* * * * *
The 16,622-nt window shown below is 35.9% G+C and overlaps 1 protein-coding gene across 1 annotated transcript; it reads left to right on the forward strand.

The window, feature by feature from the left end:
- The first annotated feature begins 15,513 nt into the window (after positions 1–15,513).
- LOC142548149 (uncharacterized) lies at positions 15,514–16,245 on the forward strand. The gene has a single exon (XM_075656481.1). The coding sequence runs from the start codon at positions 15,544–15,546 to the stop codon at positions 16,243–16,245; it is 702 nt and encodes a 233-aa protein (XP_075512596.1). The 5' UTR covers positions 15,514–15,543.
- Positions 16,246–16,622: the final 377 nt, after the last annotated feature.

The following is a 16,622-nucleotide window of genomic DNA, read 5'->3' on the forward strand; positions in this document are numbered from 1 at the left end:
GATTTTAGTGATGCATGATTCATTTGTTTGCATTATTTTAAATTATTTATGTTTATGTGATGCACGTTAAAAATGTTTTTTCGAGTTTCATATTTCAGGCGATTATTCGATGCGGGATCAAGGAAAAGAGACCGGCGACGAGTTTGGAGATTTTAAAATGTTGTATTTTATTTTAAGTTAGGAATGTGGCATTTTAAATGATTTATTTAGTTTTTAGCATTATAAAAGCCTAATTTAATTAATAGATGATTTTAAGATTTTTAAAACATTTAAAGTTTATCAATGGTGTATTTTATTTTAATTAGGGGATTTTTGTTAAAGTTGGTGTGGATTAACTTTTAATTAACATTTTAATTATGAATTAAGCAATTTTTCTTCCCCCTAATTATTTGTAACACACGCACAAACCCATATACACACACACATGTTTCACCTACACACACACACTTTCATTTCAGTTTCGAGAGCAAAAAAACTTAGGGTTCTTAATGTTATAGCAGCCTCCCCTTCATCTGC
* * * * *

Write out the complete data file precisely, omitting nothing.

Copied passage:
The 16,622-nt window shown below is 35.9% G+C and overlaps 1 protein-coding gene across 1 annotated transcript; it reads left to right on the forward strand.

The window, feature by feature from the left end:
- The first annotated feature begins 15,513 nt into the window (after positions 1–15,513).
- LOC142548149 (uncharacterized) lies at positions 15,514–16,245 on the forward strand. The gene has a single exon (XM_075656481.1). The coding sequence runs from the start codon at positions 15,544–15,546 to the stop codon at positions 16,243–16,245; it is 702 nt and encodes a 233-aa protein (XP_075512596.1). The 5' UTR covers positions 15,514–15,543.
- Positions 16,246–16,622: the final 377 nt, after the last annotated feature.

The following is a 16,622-nucleotide window of genomic DNA, read 5'->3' on the forward strand; positions in this document are numbered from 1 at the left end:
GATTTTAGTGATGCATGATTCATTTGTTTGCATTATTTTAAATTATTTATGTTTATGTGATGCACGTTAAAAATGTTTTTTCGAGTTTCATATTTCAGGCGATTATTCGATGCGGGATCAAGGAAAAGAGACCGGCGACGAGTTTGGAGATTTTAAAATGTTGTATTTTATTTTAAGTTAGGAATGTGGCATTTTAAATGATTTATTTAGTTTTTAGCATTATAAAAGCCTAATTTAATTAATAGATGATTTTAAGATTTTTAAAACATTTAAAGTTTATCAATGGTGTATTTTATTTTAATTAGGGGATTTTTGTTAAAGTTGGTGTGGATTAACTTTTAATTAACATTTTAATTATGAATTAAGCAATTTTTCTTCCCCCTAATTATTTGTAACACACGCACAAACCCATATACACACACACATGTTTCACCTACACACACACACTTTCATTTCAGTTTCGAGAGCAAAAAAACTTAGGGTTCTTAATGTTATAGCAGCCTCCCCTTCATCTGC